0
$\begingroup$

The way I understand it is that when you put shunt the current starts flowing more into the shunt resistance than the galvanometer, Then how can galvanometer give a correct value for actual current of circuit? And why does putting a resistor make the current flow through it? Doesn't current flow in path of least resistance?

$\endgroup$
  • $\begingroup$ Re, "Doesn't current flow in path of least resistance?" No. That's an over-simplification. Current flows through every possible path, with more of it flowing through paths that have less resistance, but always with some of it flowing through every path. When a shunt with fixed resistance is put in parallel with a galvanometer that also has fixed resistance, the current through the galvanometer always will be the same fraction of the total current. $\endgroup$ – Solomon Slow Jul 12 '19 at 20:48
1
$\begingroup$

You need to understand the purpose of galvanometer and of ammeter.

Ammeter is connected in series with the circuit ,so full current under measurement pass through it. It is used to calculate large currents. Galvanometer is used to measure small currents and needs very small current for zero to full scale deflection (usually in mA).

If you have a 5A current in a circuit. You put a galvanometer in series and total 5A current will try to flow through it, the galvanometer coil will be burnt. Therefore, you have to limit the current which can be achieved by putting a big resistance in series or a very small resistance in parallel.

Now if you add a big resistance in series, it will also drop the voltage, and effect the overall circuit, so we don't use it.

Second option is putting a parallel resistance (shunt) with very small value so that most of the current flows through it and only a tiny portion of current will flow through galvanometer (as current always have a tendency to flow in less resistant path like you mentioned) which is sufficient to make the deflection.

How do we know the correct reading? We know the resistance of shunt and we just plug in the numbers.

I should have clarified more on the purpose of galvanometer. You are right about the fact that the current reading from the galvanometer would not be accurate and also it can't be used for higher value of currents. We have ammeter for that. Key is in knowing when to use which instrument: Galvanometer has a lower accuracy but a much higher sensitivity than ammeter. Also, galvanometer tells you the direction of current as well.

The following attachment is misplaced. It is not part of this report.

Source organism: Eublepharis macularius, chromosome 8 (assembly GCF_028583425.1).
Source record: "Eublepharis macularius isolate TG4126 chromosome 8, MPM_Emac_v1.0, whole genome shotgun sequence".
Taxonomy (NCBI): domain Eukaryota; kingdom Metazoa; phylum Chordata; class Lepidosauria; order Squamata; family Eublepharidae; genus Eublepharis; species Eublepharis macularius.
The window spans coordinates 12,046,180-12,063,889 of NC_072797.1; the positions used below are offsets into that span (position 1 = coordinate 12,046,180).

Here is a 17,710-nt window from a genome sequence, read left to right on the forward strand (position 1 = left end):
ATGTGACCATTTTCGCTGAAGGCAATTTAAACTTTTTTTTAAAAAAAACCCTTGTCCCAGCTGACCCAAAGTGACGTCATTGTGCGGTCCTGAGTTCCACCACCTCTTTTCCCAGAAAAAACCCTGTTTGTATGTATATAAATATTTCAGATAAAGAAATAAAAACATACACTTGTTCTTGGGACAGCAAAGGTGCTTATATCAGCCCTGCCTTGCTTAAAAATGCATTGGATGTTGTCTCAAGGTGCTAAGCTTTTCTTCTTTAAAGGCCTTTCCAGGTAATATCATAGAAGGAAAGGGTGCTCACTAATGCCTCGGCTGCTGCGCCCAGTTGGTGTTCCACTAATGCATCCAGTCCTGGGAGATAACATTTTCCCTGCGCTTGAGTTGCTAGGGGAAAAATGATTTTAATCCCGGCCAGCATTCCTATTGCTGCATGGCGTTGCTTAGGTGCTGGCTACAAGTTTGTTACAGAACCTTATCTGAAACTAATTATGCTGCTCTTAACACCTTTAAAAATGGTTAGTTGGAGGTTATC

If you want to measure a current then use ammeter. If you want to know if there is a current and which way its flowing then use galvanometer. It just happens that it can get fairly decent reading on how much current is going through your circuit. Its a lab instrument that you can use to find voltage as well as current based on how you set it up and get "close-enough" values that are good for simple experiments.

$\endgroup$
  • $\begingroup$ Its "affect the whole circuit" not effect, but you need to check because there are other errors. $\endgroup$ – user207455 Jul 12 '19 at 19:38
  • $\begingroup$ Actually, I don't "need" to check anything. If they understand what I am trying to explain, then its fine with me. Maybe suggest an edit or answer it yourself. $\endgroup$ – LostCause Jul 12 '19 at 19:49
  • $\begingroup$ One more question now that the current flowing is reduced, how do we actually measure it? because the current flowing is no longer the real value. And say the range of a galavano meter is 0 to 1 amp then how will it measure a current greater than that? $\endgroup$ – DDD4C4U Jul 12 '19 at 20:41
  • $\begingroup$ @DDD4C4U, Re, "Now that the current flowing is reduced, how do we actually measure it?" That's what the galvo does: It is an instrument for measuring current. $\endgroup$ – Solomon Slow Jul 12 '19 at 20:52
  • $\begingroup$ @DDD4C4U, Re, "...because the current flowing is no longer the real value." The current flowing through the galvo always is the same fraction of the total current, so all we have to do is multiply the galvo reading by a known constant. en.wikipedia.org/wiki/Resistor#Series_and_parallel_resistors $\endgroup$ – Solomon Slow Jul 12 '19 at 20:54

Your Answer

By clicking “Post Your Answer”, you agree to our terms of service, privacy policy and cookie policy

Not the answer you're looking for? Browse other questions tagged or ask your own question.